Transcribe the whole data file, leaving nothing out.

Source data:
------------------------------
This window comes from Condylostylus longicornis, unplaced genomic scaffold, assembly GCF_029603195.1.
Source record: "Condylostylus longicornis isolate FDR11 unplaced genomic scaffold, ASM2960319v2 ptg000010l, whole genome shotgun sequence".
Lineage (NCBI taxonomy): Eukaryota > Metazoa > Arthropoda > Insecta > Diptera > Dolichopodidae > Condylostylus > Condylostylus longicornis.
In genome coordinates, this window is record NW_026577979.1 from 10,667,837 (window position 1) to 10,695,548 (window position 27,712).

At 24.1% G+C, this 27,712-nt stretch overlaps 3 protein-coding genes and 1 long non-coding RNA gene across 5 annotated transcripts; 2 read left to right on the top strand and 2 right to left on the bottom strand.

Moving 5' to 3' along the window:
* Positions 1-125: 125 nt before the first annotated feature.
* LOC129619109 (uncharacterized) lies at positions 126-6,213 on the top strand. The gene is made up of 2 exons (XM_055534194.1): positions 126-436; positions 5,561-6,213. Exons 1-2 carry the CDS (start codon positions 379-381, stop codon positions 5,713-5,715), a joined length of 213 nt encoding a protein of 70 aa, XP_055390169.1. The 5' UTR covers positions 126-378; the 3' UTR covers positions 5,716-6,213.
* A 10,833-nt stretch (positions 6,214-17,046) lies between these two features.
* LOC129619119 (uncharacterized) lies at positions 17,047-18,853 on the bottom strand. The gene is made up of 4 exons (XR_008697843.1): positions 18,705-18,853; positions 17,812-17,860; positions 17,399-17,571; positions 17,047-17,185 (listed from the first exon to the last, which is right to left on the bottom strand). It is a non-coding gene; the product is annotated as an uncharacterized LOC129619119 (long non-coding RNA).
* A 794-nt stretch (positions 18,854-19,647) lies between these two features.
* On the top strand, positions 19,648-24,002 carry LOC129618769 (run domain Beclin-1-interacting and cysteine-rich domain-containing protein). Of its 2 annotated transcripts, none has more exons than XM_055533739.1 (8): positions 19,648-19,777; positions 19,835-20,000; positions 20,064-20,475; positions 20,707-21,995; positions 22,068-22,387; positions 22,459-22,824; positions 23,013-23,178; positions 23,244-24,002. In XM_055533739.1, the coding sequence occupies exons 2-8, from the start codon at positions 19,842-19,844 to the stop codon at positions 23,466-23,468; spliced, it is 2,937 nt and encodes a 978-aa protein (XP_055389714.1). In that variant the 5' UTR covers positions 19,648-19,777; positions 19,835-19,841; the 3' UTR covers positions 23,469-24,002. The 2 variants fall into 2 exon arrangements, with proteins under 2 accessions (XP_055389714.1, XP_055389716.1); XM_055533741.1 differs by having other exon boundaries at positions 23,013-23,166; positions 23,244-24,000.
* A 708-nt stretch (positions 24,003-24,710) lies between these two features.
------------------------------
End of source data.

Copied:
This window comes from Condylostylus longicornis, unplaced genomic scaffold, assembly GCF_029603195.1.
Source record: "Condylostylus longicornis isolate FDR11 unplaced genomic scaffold, ASM2960319v2 ptg000010l, whole genome shotgun sequence".
Lineage (NCBI taxonomy): Eukaryota > Metazoa > Arthropoda > Insecta > Diptera > Dolichopodidae > Condylostylus > Condylostylus longicornis.
In genome coordinates, this window is record NW_026577979.1 from 10,667,837 (window position 1) to 10,695,548 (window position 27,712).

At 24.1% G+C, this 27,712-nt stretch overlaps 3 protein-coding genes and 1 long non-coding RNA gene across 5 annotated transcripts; 2 read left to right on the top strand and 2 right to left on the bottom strand.

Moving 5' to 3' along the window:
* Positions 1-125: 125 nt before the first annotated feature.
* LOC129619109 (uncharacterized) lies at positions 126-6,213 on the top strand. The gene is made up of 2 exons (XM_055534194.1): positions 126-436; positions 5,561-6,213. Exons 1-2 carry the CDS (start codon positions 379-381, stop codon positions 5,713-5,715), a joined length of 213 nt encoding a protein of 70 aa, XP_055390169.1. The 5' UTR covers positions 126-378; the 3' UTR covers positions 5,716-6,213.
* A 10,833-nt stretch (positions 6,214-17,046) lies between these two features.
* LOC129619119 (uncharacterized) lies at positions 17,047-18,853 on the bottom strand. The gene is made up of 4 exons (XR_008697843.1): positions 18,705-18,853; positions 17,812-17,860; positions 17,399-17,571; positions 17,047-17,185 (listed from the first exon to the last, which is right to left on the bottom strand). It is a non-coding gene; the product is annotated as an uncharacterized LOC129619119 (long non-coding RNA).
* A 794-nt stretch (positions 18,854-19,647) lies between these two features.
* On the top strand, positions 19,648-24,002 carry LOC129618769 (run domain Beclin-1-interacting and cysteine-rich domain-containing protein). Of its 2 annotated transcripts, none has more exons than XM_055533739.1 (8): positions 19,648-19,777; positions 19,835-20,000; positions 20,064-20,475; positions 20,707-21,995; positions 22,068-22,387; positions 22,459-22,824; positions 23,013-23,178; positions 23,244-24,002. In XM_055533739.1, the coding sequence occupies exons 2-8, from the start codon at positions 19,842-19,844 to the stop codon at positions 23,466-23,468; spliced, it is 2,937 nt and encodes a 978-aa protein (XP_055389714.1). In that variant the 5' UTR covers positions 19,648-19,777; positions 19,835-19,841; the 3' UTR covers positions 23,469-24,002. The 2 variants fall into 2 exon arrangements, with proteins under 2 accessions (XP_055389714.1, XP_055389716.1); XM_055533741.1 differs by having other exon boundaries at positions 23,013-23,166; positions 23,244-24,000.
* A 708-nt stretch (positions 24,003-24,710) lies between these two features.